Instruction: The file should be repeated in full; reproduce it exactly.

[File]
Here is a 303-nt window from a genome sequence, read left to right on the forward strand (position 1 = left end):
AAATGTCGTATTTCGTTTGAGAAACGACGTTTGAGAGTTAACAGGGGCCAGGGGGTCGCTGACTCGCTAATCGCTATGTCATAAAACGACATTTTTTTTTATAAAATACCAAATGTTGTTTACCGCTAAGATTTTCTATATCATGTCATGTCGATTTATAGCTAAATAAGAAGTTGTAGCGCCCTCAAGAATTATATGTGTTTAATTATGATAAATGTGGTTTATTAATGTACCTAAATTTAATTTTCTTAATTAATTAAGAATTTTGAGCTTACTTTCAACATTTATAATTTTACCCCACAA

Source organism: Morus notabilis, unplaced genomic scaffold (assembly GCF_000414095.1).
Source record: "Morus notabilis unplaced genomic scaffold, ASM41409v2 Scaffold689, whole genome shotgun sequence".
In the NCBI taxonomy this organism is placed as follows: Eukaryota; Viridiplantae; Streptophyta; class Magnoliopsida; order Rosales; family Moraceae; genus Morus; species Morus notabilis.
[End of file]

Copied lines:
Here is a 303-nt window from a genome sequence, read left to right on the forward strand (position 1 = left end):
AAATGTCGTATTTCGTTTGAGAAACGACGTTTGAGAGTTAACAGGGGCCAGGGGGTCGCTGACTCGCTAATCGCTATGTCATAAAACGACATTTTTTTTTATAAAATACCAAATGTTGTTTACCGCTAAGATTTTCTATATCATGTCATGTCGATTTATAGCTAAATAAGAAGTTGTAGCGCCCTCAAGAATTATATGTGTTTAATTATGATAAATGTGGTTTATTAATGTACCTAAATTTAATTTTCTTAATTAATTAAGAATTTTGAGCTTACTTTCAACATTTATAATTTTACCCCACAA

Source organism: Morus notabilis, unplaced genomic scaffold (assembly GCF_000414095.1).
Source record: "Morus notabilis unplaced genomic scaffold, ASM41409v2 Scaffold689, whole genome shotgun sequence".
In the NCBI taxonomy this organism is placed as follows: Eukaryota; Viridiplantae; Streptophyta; class Magnoliopsida; order Rosales; family Moraceae; genus Morus; species Morus notabilis.